Women’s MMA Division, Part Two


Stars Of Yesterday:

Jennifer Howe (13-2-0): New fans of mixed martial arts will likely never have heard of Howe, but she was the #1 female fighter in the world for quite some time. From late 1998 to early 2003, Howe went 8-0-0, but struggled to find fights because nearly everyone refused to face her.

Howe made history in her next two fights, as she became the first and only woman to ever knock out Amanda Buckner and the only woman to date to defeat Tara LaRosa. The brief bout with LaRosa, who is now considered to be the second-best female fighter in the world, was one of the most lopsided beatings in women’s MMA history at the time.

However, Howe’s luck ran out in 2004 when she met Roxanne Modafferi and suffered her first career loss. A rematch with Modafferi netted similar results, and Howe was no longer the feared fighter that she once was. Howe competed one more time and scored a 20-second knockout of Jennifer Fields on April 21st, 2005, but gave up fighting in favour of family life with UFC star Jeremy Horn.


Laura D’Auguste (8-0-1): D’Auguste originally began training in martial arts to defend herself against an abusive husband, but soon found herself competing amongst the best in the sport of MMA. She never once tasted defeat, and the lone blemish on her record – a Majority Draw against Amanda Buckner in November of 2003 – was put to rest when D’Auguste submitted Buckner in their rematch 11 months later.

D’Auguste also scored wins over Roxanne Modafferi and Megumi Yabushita (twice), then abruptly left the sport in order to spend more time with her new family. Though no longer an active fighter, D’Auguste remains as one of extremely few undefeated female fighters with more than five career fights.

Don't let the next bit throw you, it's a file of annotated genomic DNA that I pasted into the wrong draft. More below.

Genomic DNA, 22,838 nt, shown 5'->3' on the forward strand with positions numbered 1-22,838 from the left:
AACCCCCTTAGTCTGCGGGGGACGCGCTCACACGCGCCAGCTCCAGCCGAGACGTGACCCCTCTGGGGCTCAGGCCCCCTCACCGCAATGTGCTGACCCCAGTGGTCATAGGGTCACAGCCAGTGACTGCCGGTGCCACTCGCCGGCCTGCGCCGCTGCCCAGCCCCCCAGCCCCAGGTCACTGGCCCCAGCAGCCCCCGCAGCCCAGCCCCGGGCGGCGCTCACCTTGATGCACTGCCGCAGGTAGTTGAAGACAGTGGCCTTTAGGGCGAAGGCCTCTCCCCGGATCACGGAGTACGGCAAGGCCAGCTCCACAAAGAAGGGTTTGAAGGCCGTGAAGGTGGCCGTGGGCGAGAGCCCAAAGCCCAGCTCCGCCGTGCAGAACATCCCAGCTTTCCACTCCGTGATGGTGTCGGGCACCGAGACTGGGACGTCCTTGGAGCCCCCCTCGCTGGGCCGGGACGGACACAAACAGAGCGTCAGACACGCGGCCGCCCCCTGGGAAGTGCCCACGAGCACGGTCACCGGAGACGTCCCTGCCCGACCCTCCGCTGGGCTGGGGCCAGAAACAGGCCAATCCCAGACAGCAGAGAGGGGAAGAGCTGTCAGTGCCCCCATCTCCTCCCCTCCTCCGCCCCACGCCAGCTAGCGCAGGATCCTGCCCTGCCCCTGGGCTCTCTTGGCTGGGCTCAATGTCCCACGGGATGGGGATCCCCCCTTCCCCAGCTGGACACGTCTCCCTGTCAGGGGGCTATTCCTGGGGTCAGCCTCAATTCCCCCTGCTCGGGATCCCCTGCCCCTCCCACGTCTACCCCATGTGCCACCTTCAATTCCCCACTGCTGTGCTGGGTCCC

Erica Montoya (6-2-0): In addition to competing as a fighter, Montoya also provided commentary for the UFC in the earlier days of the promotion. Between 1999 and 2003, Montoya won six fights in a row, with all but one coming by way of submission.

However, she took a giant step up in competition against Yuka Tsuji at a SmackGIRL event in August of 2004 and lost by submission in the second round. She returned to competition three months later, but dropped a Unanimous Decision to Megumi Fujii and did not fight again.

For the rare few who might have played the terrible UFC: “Sudden Impact” video game back in 2004, you might be aware that Montoya was part of it. Or, you may want to forget that you ever knew that the game existed.


Yuuki “Cool Fighter” Kondo (11-5-2): Not to be confused with legendary male fighter Yuki Kondo, the lady Kondo was one of the most famous female fighters in Japan for many years. Following a submission loss to Marloes Coenen in her professional debut in November of 2000, Kondo went 11-2-2 in her next 15 fights before announcing plans to retire in 2004.

SmackGIRL put on a retirement show in Kondo’s honour, which was intended to be her last fight, but after losing by second-round submission to Amanda Buckner, Kondo returned for one more fight on April 30th, 2005, at the aptly-titled SmackGIRL: “Cool Fighter’s Last Stand.” Facing old foe Coenen once again, Kondo was knocked out by a punch early in the second round.

The punch effectively ended the career of one of the more memorable female fighters in Japanese history.



The women’s division of mixed martial arts is finally beginning to receive the recognition that it deserves. MMARising.com is proud to support the female division of this great sport, and we look forward to many more of the incredible fights that the women have produced thus far.